#### 4. Inverse Identification Strategies

While classical strategies make use of global measurements from experiments to infer the values of the constitutive parameters, using simple analytical relations to estimate the material response under the assumption of homogeneous stress and strain fields in the region of interest, the inverse identification strategies are much more flexible [20]. They make use of experiments allowing heterogeneous deformation and/or strain path changes, as close as possible of the conditions usually found during real sheet metal forming processes. In this perspective, some authors even proposed tests involving contact with friction, such as the punch stretch test (e.g., [67]) and the cylindrical cup test (e.g., [68]), for performing the inverse parameter identification. In these latter cases, the adequate description of the local contact with friction is of paramount importance because it can affect the final results of the parameter identification (e.g., see [69]).

The inverse identification strategies make use of global measurements, such as tool loads and tool displacements, which are usually coupled with local measurements, represented as full-field states of displacements and/or strains on the surface of the sample. Then, a numerical analysis of the mechanical test is performed, assuming a constitutive model chosen* a priori* and an initial estimate for its parameters. Finally, the experimental results of the mechanical test are iteratively compared with numerical results by acting on the values of the constitutive parameters until there is an adequate agreement between experimental and numerical results. Figure 2 shows a schematic representation of inverse identification strategies based on the comparison between experimental and numerical measurements using FE simulations.

The advantages of this identification approaches include substantial amount of reliable data extracted from a single mechanical test, using full-field measurements, which enables the accurate identification of large sets of constitutive parameters taking into account a wide range of strain levels and strain paths; therefore, it does not require uniform stress and strain distributions, in the region of interest, and no particular restrictions to the sample geometry and/or loading conditions are imposed.

Nevertheless, due to the design of the sample geometry, loading conditions, and induced strain paths, the inverse identification requires proper computational strategies [20]. The most common strategy uses Finite Element Model Updating (FEMU) and consists of performing successive finite element (FE) simulations of the physical experiment; the set of parameters are obtained by minimising the difference between the experimental and the numerical measurements. This difference is expressed by a cost function and its minimisation is performed using optimization algorithms, which automatically operate on the values of the constitutive parameters. Usually, cost functions compare the experimental and simulated loads and full-field measurements (e.g., [23, 59, 70–72]); less frequently, some authors propose to use only the load (e.g., [54, 66]), or full-field displacements (e.g., [24]) or strains (e.g., [21, 27–29]), at a given moment of loading.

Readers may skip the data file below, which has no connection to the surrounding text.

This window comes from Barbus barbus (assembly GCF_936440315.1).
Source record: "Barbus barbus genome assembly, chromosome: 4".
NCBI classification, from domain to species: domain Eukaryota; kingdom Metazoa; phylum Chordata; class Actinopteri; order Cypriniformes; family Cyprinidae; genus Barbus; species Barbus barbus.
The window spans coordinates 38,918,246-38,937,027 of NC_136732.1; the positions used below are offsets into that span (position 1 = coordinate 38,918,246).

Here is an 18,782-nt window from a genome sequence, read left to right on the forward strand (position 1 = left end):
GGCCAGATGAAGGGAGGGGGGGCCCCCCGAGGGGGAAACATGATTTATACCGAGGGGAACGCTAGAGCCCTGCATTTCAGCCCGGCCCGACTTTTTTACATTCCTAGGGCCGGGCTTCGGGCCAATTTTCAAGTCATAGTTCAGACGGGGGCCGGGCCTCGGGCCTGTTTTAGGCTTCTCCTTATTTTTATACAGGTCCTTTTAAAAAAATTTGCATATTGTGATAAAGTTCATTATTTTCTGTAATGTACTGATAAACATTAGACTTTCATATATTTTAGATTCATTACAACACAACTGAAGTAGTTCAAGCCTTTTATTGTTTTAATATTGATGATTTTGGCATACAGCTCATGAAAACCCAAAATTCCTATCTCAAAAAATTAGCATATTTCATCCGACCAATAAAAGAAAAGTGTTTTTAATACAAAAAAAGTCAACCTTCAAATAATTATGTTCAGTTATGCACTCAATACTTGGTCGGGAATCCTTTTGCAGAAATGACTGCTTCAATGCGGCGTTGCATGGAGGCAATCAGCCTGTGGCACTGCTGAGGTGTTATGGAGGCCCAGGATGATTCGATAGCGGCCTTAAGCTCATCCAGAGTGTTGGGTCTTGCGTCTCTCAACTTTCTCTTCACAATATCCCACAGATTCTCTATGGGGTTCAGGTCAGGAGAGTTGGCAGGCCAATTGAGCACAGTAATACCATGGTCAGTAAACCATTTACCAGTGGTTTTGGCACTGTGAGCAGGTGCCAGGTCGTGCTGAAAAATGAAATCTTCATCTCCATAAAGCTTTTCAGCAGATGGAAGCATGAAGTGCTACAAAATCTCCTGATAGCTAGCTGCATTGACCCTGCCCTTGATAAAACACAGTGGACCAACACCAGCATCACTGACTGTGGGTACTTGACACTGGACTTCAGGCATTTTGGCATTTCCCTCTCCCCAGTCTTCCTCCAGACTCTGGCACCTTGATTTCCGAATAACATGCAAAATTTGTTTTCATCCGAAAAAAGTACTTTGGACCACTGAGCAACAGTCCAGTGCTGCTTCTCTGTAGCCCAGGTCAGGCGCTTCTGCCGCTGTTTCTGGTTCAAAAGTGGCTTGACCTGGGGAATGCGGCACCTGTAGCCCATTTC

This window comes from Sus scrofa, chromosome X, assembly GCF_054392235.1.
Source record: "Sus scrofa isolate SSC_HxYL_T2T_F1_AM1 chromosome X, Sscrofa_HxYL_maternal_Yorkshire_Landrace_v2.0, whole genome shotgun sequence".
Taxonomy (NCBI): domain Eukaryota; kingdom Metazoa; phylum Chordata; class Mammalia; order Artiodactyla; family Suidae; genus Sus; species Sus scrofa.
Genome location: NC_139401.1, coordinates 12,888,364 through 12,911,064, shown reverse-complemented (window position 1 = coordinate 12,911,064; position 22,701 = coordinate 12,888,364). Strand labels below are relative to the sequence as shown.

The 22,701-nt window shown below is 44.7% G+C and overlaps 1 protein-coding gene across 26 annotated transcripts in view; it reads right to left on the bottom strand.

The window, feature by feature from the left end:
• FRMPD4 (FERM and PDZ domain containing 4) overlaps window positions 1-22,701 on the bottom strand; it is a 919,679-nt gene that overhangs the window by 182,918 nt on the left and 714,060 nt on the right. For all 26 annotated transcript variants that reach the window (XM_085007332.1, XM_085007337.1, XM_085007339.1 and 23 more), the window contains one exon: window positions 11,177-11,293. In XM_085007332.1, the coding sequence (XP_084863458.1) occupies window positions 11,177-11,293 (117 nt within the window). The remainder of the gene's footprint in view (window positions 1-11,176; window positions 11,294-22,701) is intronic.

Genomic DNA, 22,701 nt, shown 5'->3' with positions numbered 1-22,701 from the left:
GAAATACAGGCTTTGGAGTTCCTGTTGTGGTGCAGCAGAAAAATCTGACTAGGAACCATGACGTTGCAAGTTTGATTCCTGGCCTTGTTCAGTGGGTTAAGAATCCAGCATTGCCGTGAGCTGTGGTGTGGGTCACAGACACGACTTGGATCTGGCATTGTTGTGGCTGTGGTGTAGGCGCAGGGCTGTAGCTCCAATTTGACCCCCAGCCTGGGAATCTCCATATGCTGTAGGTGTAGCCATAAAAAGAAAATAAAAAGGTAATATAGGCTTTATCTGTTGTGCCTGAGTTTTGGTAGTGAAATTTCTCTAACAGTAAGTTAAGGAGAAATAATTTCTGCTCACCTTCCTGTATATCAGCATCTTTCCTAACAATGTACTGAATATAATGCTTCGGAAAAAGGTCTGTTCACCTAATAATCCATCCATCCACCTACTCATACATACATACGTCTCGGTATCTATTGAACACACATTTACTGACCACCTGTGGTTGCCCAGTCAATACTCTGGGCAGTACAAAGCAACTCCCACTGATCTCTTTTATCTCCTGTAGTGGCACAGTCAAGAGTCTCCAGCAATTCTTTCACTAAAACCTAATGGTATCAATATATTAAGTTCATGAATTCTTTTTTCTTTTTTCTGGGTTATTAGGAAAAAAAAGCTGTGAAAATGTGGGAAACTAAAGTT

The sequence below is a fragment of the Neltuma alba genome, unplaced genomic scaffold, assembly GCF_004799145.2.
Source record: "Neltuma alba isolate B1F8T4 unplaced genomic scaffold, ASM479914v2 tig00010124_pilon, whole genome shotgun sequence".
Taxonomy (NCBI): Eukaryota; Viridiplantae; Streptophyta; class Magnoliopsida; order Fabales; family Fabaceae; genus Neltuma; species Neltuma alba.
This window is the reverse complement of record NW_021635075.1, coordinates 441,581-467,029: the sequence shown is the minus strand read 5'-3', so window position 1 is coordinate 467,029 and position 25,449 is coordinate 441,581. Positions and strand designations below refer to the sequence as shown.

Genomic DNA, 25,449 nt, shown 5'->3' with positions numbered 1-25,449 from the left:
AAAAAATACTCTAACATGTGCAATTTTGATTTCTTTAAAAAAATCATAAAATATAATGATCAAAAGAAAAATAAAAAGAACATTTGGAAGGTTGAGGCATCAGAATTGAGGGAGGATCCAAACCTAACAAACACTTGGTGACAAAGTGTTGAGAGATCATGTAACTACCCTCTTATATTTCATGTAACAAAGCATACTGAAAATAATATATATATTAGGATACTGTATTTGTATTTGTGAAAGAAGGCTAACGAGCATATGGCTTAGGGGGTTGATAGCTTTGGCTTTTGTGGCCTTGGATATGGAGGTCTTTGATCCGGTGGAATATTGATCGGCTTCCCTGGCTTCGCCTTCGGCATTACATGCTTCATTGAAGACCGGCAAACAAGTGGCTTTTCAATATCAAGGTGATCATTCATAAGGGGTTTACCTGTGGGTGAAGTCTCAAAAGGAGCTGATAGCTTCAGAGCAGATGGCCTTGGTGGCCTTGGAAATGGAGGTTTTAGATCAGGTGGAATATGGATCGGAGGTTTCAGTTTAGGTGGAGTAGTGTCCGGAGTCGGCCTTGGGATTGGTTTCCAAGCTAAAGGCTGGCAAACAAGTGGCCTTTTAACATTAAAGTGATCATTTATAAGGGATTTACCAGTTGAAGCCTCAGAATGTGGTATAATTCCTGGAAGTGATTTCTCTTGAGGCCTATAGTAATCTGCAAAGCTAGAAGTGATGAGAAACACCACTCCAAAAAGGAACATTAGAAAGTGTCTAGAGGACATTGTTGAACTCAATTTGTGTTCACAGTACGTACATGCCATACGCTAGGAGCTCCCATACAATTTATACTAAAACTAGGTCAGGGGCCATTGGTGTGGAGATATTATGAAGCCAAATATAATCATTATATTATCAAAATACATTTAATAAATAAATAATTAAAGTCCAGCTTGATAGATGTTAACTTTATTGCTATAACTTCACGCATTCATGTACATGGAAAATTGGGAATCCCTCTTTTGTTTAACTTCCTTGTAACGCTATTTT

A promising alternative to the use of FEMU is the Virtual Fields Method (VFM), which is based on the principle of virtual work. This approach does not require using time-consuming FE analysis and therefore avoids potential drawbacks related to the accuracy of FE models, namely, the representation of the geometry and boundary conditions [73]. The VFM was successfully used in the identification of parameters of constitutive laws describing the plastic behaviour of metal sheets [73–76]. However, the accuracy of the parameter identification using VFM depends on the adequate choice of the virtual field, which is currently a challenge for problems involving large heterogeneity of deformation of anisotropic materials, as well as large plastic deformations. In fact, in this type of problems, the optimal virtual field has to be evaluated for each time increment, which makes it less attractive than that for linear problems.